Arson Awareness Week Focuses on Community Arson Prevention

May 3, 2010

A City of Madison man has his initial court appearance today in connection with a series of intentionally set grass fires at Warner Park. 48-year-old Jeffery Heggesta of Madison was arrested last month after being linked to the fires dating back to 2009. He is charged under state statutes pertaining to the intentional setting of forest fires, a Class H felony. He is suspected of setting more than 10 fires between last year and this spring.
The City of Madison's Fire Investigation Unit investigated 45 acts of arson out of 76 reported in the City last year, with eight arrests. The estimated dollar loss due to those intentionally set fires is in excess of $430,000.00. The Fire Department is part of a Joint Arson Task Force working with the City of Madison Police Department and other agencies at the State and Federal levels.
This week marks Arson Awareness week with a focus on Community Arson Prevention.
Arson Awareness Week is an educational campaign by the United States Fire Administration (USFA) in partnership with the International Association of Arson Investigators, Bureau of Alcohol, Tobacco, Firearms and Explosives, USAonWatch, National Association of State Fire Marshals, National Volunteer Fire Council, and the Insurance Committee for Arson Control.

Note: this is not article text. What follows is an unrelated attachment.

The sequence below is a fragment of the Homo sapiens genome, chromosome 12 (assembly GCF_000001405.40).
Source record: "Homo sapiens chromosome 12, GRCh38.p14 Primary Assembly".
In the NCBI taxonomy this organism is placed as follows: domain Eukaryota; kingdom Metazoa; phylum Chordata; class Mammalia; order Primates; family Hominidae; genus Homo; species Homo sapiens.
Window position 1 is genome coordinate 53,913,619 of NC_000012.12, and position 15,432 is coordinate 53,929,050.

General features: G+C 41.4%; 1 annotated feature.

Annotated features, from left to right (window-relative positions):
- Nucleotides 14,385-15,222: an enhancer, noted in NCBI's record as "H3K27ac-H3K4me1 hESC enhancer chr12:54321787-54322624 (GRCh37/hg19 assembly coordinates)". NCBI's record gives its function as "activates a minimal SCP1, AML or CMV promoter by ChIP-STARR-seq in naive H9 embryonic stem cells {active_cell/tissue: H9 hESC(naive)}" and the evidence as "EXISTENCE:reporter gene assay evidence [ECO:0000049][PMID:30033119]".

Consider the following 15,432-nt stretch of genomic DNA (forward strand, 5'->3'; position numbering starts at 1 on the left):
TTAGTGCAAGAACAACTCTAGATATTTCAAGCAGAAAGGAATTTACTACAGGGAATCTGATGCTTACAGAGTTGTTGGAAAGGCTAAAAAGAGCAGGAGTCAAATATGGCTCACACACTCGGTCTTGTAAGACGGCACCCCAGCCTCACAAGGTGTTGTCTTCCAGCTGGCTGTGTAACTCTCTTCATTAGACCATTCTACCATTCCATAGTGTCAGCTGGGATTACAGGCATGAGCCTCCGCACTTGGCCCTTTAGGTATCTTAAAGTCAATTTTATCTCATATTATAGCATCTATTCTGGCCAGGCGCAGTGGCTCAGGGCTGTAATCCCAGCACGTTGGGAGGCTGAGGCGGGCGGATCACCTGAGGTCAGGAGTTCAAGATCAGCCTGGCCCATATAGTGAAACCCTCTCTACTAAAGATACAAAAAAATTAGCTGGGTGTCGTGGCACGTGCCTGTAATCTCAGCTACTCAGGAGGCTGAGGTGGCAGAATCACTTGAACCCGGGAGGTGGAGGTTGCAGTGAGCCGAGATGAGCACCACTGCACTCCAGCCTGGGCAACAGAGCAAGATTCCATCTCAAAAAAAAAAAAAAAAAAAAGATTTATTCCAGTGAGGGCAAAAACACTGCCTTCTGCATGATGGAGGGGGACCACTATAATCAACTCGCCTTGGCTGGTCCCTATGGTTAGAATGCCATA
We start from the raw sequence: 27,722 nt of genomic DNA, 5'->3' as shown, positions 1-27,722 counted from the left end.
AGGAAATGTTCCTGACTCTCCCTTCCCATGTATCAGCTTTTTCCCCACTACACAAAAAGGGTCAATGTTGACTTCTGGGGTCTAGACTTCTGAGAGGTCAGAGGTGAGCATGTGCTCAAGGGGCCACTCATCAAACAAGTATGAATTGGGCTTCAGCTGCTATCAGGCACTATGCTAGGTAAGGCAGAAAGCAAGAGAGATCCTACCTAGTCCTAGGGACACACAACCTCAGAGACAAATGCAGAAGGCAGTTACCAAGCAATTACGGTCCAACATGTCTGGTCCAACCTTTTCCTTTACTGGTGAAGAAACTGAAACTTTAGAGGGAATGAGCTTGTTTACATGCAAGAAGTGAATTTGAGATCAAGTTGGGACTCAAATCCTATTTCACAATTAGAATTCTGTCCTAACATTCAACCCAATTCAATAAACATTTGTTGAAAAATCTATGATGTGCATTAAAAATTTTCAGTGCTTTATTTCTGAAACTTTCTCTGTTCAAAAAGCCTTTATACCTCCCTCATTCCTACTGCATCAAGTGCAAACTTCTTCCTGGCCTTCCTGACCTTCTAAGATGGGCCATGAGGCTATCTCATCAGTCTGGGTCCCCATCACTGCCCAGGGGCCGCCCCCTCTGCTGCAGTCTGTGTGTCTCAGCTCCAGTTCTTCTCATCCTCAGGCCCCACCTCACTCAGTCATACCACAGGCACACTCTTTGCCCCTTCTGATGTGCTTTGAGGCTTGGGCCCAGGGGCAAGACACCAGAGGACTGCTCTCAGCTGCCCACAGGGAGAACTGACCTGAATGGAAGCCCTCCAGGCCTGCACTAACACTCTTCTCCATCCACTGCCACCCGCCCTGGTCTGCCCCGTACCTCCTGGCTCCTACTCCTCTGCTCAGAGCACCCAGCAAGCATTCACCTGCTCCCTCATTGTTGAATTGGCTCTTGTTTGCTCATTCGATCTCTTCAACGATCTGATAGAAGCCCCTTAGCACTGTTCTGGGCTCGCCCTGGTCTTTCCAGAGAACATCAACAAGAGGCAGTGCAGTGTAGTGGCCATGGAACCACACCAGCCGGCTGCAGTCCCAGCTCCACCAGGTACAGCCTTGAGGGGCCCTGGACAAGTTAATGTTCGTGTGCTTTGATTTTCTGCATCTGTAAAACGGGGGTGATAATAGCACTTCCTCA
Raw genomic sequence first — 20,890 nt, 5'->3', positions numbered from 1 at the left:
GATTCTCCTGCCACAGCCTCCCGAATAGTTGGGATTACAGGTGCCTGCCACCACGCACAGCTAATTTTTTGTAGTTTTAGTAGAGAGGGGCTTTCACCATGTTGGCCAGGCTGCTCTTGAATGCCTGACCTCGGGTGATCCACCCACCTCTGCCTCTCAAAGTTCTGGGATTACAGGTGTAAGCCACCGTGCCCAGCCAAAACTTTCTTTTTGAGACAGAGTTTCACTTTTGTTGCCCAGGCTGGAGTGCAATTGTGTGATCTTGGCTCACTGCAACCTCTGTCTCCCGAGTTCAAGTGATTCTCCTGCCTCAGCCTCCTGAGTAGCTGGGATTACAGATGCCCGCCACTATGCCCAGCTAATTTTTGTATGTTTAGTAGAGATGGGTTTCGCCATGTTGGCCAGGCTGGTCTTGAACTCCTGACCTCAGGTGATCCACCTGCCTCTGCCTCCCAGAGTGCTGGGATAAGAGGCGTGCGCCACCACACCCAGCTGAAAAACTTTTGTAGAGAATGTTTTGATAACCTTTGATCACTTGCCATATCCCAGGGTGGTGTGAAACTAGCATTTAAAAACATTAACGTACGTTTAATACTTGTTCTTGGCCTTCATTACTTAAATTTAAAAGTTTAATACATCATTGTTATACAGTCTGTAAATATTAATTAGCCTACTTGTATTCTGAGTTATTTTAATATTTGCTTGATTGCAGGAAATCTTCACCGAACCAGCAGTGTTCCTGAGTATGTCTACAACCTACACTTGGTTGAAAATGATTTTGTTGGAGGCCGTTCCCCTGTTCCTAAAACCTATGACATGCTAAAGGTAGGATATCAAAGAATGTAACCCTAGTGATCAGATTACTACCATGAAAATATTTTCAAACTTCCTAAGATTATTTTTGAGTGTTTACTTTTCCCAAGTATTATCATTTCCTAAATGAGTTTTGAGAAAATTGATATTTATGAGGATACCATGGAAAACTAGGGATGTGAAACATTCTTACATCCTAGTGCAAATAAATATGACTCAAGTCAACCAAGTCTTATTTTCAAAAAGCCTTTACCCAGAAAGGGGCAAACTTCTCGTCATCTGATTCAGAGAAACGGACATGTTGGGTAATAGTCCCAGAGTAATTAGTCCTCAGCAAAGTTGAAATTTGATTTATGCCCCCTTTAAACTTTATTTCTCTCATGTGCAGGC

USFA and its partners will use the week of May 2nd to the 8th to focus public attention on the value of community arson prevention and the resources and support available to reduce this crime.
National data from the USFA and the National Fire Protection Association (NFPA), shows an estimated 316,600 intentional fires reported to fire departments in the United States each year, causing injuries to 7,825 firefighters and civilians. In addition to needless injury and death, an estimated $1.1 billion in direct property loss occurs annually.
Arson robs communities of its valuable assets - lives and property. But it destroys more than buildings. The crime of arson often results in the decline of the neighborhood through increased insurance premiums, loss of business revenue, and a decrease in property values.

The City of Madison Fire Department and the USFA recommends these community projects to help prevent arson in your neighborhood:
•Focus on identifying and removing what could burn or materials that an arsonist could use to start a fire
•Clean up the neighborhood by removing all garbage, material, and excess vegetation that is capable of being ignited.
•Remove all possible sources of ignition such as flammable liquids and unused gas containers.
•Remove abandoned vehicles. According to the USFA's NFIRS data and the NFPA, there is an annual estimated average of 25,328 intentional fires involving vehicles. Most car fires are started to cover up other criminal activity or simply as an act of vandalism. An abandoned car is a target for arson.

Contact:
  • Lori Wirth, (608) 266-5947